Men without dignity, crying while other men cut away their blood-soaked rags and yet other men explore abdomen and groin with fingers that feel like fence-posts.
Men blinking through blood and tears into bright lights while probes and tweezers remove chunks and slivers of glass from facial wounds — eyes, cheeks, gums — that big bit was a tooth. Two teeth, actually. Having trouble talking.
Panic-stricken men with crushed rib-cages trying to breathe through broken bellows. Grey-faced, incoherent, being asked questions:
What's your name? Are you married? Where do you live? Where does it hurt ... here ... here ... does THAT hurt? Any children?
Thighs as flexible as a rolled-up towel, pushed back into shape and splinted. Men wheeled into the X-ray room and laid this way, then that while the ragged edges of a broken pelvic girdle scrape together. Got to get a good picture.
Men denied pain-killers while an eternity of assessment passes and other men pierce their arms and insert tubes and hold up little canisters of blood ... blood donors love life, but butter eaters make better lovers.
Then sliding blissfully into euphoria as the pain-killing injection hits and they are wheeled into the operating theatre.
And I've seen men survive this, too.
The Russians were criticised in the 1930s for severing a dog's head and keeping it clinically alive for a number of hours.
Alive enough to salivate at the smell of food.
I've seen men in the quadriplegic wards at the Austin Hospital and at Mont Park who might just as well not have bodies, although their heads are alive.
The unlucky ones are mentally unimpaired and strive for months and years to learn to write with a pencil held in their teeth, or to type by flicking one of the few remaining responsive muscles in their bodies.
Their intelligence is sharp, their appetite for books and learning is gargantuan, their role in life that of the eternal spectator ... eternity being, in some cases, a "lif" expectancy of 50 or more years.
They make the best of it, but many wish for death.
And I've seen the lucky ones, those with brain damage, whose minds were shaken loose in the cataclysm of car with car.
Men with glazed, half-lidded eyes, with neither bowel nor bladder control who sog in bed with no sensation below the shoulders so that bowel obstructions, appendicitis, bladder problems go undetected by the normal warning systems which we know as pain.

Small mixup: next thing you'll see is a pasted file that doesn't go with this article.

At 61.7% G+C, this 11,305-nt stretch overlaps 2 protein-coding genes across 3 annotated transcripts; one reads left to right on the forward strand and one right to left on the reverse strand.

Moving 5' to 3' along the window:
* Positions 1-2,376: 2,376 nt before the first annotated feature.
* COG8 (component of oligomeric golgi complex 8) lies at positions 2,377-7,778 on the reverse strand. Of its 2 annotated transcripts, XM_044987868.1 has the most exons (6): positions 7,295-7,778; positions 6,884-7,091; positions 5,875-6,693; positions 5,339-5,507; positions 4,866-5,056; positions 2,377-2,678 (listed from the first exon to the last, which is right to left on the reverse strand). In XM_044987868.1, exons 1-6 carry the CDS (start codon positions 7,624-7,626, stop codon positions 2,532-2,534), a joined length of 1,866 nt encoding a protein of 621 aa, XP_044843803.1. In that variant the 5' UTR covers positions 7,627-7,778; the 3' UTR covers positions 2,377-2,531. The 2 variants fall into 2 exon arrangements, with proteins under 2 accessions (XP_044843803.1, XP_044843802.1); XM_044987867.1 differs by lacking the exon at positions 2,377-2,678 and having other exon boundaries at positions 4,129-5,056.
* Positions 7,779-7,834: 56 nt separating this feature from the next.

Men whose total sexual impotence is parodied by an apparent state of constant sexual excitation.
Men who were mothers' sons, wives' husbands, girls' lovers, children's fathers. Men who recognise no one.
Or men whose eyes ignite for a brief moment with recognition, whose mouths open to speak a flubbery sound like deflating bubble gum, then sink exhausted into the pillow.
I've seen things that make me sick to the heart. I thought you should know.
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Yeah, I found it under a picture of a horrible crash in /r/wtf
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David Bleecher

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Just taking it easy today and actually listening to some music while playing WoW. I found a couple of decent user lists on Spotify:

Mostly alternative / rock: https://play.spotify.com/user/1236835890/playlist/1tQ2pv2vOvydj3YmRJ7pqB

And, Samurai Champloo themed: https://play.spotify.com/user/tequipal86/playlist/5vevLTuxgxIKYD8dCblFo2

I'm sharing my Saturday Zen, I hope you enjoy it. :)
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#Vader  Vader concept art by Amed Rawi. I really like the feel of this piece. 
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Awesome!!
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Ongoing situation as of 1/7/2015: My wife and I went into Lowe's on Dec. 29, 2014 in the evening. We bought a new washing machine. All around the washing machines were little signs saying, "Next day delivery, and we remove your old machine!" Sounds great, sign us up! The guy helping us out put in the order, but didn't seem completely sure of when the delivery people would come. No problem, my wife called in the next day to make sure that the order went through correctly. She spoke to an employee that said that the previous employee didn't know what he was doing, and we'd have to wait for him to come in that evening and be retrained on the process. Strange, seems like a Lowe's training problem, not a customer problem. My wife then asks to speak to a manager. He was somewhat dismissive, saying he knew about the situation, and told her he'd call her back. He called back, and seemed less annoyed, saying that the washer would be delivered New Year's Day. Awesome! Another call on New Year's Day, "Sorry, the unit is broken, we won't be able to deliver one to you until Tuesday (Jan. 6)". Strange coincidence, one would think. So, we agree to the delay... what choice do we have? Call from Lowe's on Monday, "Yeah... the weather's going to really bad on Tuesday, can't deliver until Wednesday". Fair enough, there was a lot of snow, later in the day... Now we come to today. My wife is at home, the delivery was set up for 3:30pm. Then, 3:30pm comes and goes, and my wife calls the store, "The driver says he's been trying to call you all day", weird, my wife's cell phone has been by her all day and there's not a single missed call on it. So, the driver lied. No matter how this turns out from this point on, I highly suggest that no one takes the promise of next day delivery at face value. Update 1/8/2015 : I put a complaint into corporate, and they had a manager call my wife and I today. The washer was eventually delivered on the 6th. The delivery guys did a great job, but all of the other problems still occurred. The manager was very respectful and said that they'd talk about these issues (promising next day delivery when they can't (and advertising that claim as well), employees being properly trained before completing sales, and the importance of honesty when dealing with customers) . I'm cautiously optimistic, so raised the rating to 3 stars.